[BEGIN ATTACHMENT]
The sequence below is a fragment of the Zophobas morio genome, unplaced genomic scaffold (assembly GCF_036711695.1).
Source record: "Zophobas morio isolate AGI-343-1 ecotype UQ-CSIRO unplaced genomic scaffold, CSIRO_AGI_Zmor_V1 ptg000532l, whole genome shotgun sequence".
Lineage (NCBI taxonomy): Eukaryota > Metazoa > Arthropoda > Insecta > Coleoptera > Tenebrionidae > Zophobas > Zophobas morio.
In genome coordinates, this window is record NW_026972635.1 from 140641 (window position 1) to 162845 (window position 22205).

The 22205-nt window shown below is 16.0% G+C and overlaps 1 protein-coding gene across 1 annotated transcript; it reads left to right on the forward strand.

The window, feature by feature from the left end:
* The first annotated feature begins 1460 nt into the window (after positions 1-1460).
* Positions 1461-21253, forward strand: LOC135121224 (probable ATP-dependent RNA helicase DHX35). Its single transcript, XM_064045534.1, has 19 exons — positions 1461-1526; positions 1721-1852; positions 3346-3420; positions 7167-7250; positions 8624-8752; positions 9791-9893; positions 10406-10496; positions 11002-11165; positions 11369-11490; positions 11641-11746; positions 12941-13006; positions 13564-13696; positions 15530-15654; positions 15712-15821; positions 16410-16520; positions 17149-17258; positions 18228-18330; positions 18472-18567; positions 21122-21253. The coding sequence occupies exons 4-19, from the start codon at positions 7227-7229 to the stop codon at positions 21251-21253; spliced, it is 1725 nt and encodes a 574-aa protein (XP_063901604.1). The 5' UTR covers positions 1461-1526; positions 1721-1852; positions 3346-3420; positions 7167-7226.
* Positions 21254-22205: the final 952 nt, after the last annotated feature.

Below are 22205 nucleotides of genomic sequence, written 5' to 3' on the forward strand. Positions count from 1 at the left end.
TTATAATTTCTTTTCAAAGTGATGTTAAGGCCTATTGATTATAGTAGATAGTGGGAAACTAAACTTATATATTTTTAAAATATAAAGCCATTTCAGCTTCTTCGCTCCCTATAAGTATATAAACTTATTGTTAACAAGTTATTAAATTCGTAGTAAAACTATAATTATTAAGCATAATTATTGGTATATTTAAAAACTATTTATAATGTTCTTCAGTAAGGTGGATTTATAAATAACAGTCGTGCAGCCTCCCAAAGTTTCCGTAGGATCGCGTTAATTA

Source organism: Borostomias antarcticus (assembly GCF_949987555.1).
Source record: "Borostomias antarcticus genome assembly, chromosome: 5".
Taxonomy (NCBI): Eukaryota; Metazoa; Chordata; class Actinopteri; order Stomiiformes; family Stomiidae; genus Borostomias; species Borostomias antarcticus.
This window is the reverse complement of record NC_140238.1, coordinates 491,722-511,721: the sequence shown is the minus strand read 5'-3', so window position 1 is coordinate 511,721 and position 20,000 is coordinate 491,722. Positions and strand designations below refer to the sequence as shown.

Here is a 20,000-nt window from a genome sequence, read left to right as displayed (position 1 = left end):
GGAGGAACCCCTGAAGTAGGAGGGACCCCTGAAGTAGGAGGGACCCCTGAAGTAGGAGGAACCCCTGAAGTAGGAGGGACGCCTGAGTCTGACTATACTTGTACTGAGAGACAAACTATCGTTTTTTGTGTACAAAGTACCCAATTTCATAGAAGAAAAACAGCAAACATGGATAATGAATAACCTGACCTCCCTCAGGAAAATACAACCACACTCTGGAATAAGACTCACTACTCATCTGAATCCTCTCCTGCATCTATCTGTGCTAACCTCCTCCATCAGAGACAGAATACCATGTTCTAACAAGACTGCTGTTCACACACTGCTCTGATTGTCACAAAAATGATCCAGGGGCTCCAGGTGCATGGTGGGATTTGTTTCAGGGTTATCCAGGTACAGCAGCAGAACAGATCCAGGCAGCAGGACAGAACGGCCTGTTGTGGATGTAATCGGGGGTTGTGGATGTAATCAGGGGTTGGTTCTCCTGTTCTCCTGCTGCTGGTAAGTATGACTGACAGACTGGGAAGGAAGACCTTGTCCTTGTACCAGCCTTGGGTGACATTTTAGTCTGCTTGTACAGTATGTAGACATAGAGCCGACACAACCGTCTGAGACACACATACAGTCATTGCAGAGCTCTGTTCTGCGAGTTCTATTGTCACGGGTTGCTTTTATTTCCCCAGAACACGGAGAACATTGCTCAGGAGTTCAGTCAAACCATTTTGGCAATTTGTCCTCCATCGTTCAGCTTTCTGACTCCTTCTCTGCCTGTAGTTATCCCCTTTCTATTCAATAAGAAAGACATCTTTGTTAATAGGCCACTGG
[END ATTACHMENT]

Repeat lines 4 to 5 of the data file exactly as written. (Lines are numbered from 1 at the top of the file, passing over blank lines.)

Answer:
In genome coordinates, this window is record NW_026972635.1 from 140641 (window position 1) to 162845 (window position 22205).

The 22205-nt window shown below is 16.0% G+C and overlaps 1 protein-coding gene across 1 annotated transcript; it reads left to right on the forward strand.